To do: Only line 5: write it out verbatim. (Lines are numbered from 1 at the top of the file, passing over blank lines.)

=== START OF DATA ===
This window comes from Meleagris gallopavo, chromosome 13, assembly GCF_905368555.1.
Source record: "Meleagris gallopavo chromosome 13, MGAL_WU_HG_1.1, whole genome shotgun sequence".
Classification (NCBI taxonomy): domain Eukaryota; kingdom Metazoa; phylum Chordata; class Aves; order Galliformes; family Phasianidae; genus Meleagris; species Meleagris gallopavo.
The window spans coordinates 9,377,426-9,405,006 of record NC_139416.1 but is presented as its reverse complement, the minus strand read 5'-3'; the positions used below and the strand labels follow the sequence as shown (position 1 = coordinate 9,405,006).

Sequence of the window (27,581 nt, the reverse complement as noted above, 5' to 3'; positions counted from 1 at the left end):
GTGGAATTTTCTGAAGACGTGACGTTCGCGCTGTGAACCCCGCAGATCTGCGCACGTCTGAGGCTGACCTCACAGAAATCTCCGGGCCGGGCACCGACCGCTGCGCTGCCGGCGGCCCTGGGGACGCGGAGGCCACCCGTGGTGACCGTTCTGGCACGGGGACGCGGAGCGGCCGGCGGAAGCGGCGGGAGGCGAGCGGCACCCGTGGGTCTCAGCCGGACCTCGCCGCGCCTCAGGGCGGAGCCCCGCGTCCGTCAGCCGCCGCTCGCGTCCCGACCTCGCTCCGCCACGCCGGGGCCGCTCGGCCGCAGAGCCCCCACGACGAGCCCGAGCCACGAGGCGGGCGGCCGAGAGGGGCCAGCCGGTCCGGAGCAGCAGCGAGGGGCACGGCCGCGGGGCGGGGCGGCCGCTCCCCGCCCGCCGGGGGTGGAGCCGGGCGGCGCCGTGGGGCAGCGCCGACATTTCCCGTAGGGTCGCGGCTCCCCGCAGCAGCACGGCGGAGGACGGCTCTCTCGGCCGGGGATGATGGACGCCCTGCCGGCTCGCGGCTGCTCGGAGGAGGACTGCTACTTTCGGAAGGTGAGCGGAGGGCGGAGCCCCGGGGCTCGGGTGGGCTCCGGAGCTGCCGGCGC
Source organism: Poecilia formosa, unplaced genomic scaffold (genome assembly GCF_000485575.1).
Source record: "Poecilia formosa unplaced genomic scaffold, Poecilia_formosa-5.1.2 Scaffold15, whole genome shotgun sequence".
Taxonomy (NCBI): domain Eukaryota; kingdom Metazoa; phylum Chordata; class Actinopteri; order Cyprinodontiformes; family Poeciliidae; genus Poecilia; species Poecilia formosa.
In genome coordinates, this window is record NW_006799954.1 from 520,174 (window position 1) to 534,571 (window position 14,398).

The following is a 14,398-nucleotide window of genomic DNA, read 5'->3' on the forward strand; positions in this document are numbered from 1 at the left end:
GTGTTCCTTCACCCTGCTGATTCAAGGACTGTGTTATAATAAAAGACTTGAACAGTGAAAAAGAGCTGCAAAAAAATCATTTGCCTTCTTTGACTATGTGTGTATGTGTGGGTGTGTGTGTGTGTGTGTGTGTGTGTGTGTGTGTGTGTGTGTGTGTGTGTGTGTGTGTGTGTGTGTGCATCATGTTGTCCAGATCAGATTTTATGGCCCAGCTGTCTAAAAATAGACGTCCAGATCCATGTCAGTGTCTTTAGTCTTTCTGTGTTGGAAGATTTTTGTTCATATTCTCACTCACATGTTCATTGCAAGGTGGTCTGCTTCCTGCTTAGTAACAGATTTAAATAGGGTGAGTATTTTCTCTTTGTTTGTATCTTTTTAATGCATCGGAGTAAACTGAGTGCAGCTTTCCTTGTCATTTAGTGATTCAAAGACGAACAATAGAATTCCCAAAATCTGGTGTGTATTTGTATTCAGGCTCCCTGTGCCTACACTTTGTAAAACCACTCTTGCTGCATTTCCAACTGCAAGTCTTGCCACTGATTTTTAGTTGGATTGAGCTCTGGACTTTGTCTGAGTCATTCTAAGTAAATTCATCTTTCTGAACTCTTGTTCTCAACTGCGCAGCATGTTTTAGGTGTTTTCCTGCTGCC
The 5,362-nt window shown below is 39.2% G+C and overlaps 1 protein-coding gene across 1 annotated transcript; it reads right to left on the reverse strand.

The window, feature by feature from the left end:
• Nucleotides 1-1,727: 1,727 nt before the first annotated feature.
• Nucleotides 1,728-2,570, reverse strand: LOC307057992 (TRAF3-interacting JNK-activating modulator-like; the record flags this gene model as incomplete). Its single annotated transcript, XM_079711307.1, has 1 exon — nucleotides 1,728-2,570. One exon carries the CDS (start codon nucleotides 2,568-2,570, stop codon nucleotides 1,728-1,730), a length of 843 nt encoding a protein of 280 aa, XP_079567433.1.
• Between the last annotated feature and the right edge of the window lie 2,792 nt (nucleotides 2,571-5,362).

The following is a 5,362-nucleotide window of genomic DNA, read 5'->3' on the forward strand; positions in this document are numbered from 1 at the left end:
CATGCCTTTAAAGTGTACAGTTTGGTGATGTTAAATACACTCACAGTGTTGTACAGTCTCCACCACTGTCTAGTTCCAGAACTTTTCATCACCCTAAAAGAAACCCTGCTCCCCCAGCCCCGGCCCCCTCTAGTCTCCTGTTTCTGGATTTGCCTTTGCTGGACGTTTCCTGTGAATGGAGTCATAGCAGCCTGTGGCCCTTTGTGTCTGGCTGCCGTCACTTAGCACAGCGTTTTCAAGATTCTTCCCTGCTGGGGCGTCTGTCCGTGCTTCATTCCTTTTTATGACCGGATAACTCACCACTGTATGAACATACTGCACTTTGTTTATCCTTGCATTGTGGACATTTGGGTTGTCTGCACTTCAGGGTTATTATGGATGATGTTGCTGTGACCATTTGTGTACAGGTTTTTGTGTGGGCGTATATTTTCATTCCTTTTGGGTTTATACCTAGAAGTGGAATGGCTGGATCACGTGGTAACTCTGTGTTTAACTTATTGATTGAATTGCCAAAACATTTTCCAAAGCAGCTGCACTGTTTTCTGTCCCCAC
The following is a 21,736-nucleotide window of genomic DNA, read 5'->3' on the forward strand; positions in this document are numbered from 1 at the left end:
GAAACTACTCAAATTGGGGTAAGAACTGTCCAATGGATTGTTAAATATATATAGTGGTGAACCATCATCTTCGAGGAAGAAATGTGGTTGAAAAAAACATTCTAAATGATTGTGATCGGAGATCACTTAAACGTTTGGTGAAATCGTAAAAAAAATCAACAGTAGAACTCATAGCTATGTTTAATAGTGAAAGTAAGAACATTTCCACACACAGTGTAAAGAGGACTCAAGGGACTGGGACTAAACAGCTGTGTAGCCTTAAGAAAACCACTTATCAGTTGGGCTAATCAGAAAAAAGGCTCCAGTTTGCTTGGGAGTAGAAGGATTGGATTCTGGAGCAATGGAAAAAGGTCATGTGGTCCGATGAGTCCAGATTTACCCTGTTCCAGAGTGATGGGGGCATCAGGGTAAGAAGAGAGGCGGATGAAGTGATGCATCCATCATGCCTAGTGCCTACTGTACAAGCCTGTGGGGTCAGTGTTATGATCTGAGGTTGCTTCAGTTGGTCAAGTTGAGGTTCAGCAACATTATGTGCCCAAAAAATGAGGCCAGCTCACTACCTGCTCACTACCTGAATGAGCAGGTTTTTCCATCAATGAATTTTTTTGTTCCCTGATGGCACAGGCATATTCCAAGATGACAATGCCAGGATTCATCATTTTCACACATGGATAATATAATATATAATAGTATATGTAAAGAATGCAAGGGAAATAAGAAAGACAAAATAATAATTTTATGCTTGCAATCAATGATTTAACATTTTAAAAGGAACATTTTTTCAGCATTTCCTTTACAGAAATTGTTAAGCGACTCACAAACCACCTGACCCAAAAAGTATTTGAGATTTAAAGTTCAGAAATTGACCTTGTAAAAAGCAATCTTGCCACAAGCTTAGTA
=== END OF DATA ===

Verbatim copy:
Sequence of the window (27,581 nt, the reverse complement as noted above, 5' to 3'; positions counted from 1 at the left end):